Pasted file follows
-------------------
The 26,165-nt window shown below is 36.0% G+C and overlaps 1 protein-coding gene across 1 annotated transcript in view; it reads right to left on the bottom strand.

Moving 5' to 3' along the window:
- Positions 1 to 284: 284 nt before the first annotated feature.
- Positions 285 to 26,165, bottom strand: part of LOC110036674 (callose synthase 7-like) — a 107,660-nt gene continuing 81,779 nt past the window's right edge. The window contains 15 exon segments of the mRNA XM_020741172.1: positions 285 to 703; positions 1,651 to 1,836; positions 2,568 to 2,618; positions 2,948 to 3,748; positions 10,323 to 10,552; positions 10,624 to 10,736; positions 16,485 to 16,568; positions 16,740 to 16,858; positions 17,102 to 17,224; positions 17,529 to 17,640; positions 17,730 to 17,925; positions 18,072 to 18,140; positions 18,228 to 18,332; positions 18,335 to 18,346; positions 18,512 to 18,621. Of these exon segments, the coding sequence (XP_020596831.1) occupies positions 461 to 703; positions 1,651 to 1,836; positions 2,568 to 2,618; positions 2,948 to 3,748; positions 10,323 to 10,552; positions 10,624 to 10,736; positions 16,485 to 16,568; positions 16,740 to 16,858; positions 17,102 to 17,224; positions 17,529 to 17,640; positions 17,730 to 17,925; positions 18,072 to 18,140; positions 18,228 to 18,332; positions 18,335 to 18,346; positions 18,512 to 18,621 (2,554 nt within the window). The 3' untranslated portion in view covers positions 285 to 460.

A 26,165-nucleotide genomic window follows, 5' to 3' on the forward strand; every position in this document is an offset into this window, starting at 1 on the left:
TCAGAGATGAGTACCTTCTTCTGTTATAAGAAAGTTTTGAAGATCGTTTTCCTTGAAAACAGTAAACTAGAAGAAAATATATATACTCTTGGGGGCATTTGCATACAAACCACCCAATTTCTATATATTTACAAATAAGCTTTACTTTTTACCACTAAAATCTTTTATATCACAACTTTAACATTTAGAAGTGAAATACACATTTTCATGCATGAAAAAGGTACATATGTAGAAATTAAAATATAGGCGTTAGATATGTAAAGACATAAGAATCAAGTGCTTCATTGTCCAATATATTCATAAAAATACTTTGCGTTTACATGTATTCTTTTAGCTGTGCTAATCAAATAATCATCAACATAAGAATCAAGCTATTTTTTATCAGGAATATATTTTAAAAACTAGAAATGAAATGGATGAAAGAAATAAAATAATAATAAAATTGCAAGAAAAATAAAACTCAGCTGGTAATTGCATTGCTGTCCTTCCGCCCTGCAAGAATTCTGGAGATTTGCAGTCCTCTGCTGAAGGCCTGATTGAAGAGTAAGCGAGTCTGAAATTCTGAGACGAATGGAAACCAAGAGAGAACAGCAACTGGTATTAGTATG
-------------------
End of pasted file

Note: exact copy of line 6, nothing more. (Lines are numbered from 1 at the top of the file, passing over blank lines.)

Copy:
TCAGAGATGAGTACCTTCTTCTGTTATAAGAAAGTTTTGAAGATCGTTTTCCTTGAAAACAGTAAACTAGAAGAAAATATATATACTCTTGGGGGCATTTGCATACAAACCACCCAATTTCTATATATTTACAAATAAGCTTTACTTTTTACCACTAAAATCTTTTATATCACAACTTTAACATTTAGAAGTGAAATACACATTTTCATGCATGAAAAAGGTACATATGTAGAAATTAAAATATAGGCGTTAGATATGTAAAGACATAAGAATCAAGTGCTTCATTGTCCAATATATTCATAAAAATACTTTGCGTTTACATGTATTCTTTTAGCTGTGCTAATCAAATAATCATCAACATAAGAATCAAGCTATTTTTTATCAGGAATATATTTTAAAAACTAGAAATGAAATGGATGAAAGAAATAAAATAATAATAAAATTGCAAGAAAAATAAAACTCAGCTGGTAATTGCATTGCTGTCCTTCCGCCCTGCAAGAATTCTGGAGATTTGCAGTCCTCTGCTGAAGGCCTGATTGAAGAGTAAGCGAGTCTGAAATTCTGAGACGAATGGAAACCAAGAGAGAACAGCAACTGGTATTAGTATG